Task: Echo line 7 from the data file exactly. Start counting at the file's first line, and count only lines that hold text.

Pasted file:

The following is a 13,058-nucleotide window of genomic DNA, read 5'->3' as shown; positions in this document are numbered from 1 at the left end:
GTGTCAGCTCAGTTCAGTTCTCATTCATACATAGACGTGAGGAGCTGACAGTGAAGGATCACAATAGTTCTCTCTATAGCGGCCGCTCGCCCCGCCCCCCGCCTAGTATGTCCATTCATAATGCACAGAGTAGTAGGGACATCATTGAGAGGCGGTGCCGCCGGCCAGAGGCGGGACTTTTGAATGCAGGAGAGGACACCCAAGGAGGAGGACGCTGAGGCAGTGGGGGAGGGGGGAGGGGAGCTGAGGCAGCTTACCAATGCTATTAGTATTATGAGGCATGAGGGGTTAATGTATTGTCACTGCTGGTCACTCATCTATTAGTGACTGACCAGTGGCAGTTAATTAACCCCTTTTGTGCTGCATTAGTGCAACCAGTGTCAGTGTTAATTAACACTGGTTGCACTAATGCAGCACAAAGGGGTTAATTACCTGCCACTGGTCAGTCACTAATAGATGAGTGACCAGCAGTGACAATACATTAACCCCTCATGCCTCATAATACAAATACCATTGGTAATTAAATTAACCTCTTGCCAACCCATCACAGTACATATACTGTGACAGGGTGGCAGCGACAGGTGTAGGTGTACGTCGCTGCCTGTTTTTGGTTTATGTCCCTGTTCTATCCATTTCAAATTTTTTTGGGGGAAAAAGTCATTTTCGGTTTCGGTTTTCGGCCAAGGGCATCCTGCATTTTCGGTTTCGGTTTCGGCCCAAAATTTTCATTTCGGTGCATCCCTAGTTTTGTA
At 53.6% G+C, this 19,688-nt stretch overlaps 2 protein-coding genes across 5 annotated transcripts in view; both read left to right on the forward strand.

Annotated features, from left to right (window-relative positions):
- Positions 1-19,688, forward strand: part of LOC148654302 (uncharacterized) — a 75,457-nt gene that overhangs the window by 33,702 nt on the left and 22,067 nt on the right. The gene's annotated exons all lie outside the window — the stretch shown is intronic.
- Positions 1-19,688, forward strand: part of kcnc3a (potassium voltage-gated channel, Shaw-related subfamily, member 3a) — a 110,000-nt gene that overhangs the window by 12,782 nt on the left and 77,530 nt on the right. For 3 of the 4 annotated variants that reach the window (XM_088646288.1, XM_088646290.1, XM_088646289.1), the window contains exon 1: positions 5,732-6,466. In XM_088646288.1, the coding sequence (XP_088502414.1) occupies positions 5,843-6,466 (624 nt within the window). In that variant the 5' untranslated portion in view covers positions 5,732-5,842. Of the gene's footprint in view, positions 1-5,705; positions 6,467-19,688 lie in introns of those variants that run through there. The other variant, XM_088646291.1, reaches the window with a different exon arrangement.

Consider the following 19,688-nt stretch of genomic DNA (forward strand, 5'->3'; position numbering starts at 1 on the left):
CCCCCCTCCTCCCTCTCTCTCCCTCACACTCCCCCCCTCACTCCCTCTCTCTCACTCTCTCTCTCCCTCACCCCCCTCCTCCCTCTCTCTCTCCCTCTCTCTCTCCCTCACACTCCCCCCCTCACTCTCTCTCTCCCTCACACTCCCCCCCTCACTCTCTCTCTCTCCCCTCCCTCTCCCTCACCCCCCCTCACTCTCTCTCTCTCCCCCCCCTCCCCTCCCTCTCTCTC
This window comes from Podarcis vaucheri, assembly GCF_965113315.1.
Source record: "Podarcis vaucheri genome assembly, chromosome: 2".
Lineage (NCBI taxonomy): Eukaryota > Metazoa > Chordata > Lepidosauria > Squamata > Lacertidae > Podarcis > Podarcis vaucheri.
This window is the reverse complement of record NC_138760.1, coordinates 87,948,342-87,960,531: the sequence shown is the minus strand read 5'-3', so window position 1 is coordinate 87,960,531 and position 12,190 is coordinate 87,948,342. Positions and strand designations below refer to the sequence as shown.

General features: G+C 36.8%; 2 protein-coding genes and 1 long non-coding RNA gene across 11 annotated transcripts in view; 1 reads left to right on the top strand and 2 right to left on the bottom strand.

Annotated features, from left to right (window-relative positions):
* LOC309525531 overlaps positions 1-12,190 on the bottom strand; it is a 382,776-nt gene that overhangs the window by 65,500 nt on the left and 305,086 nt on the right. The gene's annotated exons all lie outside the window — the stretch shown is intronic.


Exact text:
Consider the following 19,688-nt stretch of genomic DNA (forward strand, 5'->3'; position numbering starts at 1 on the left):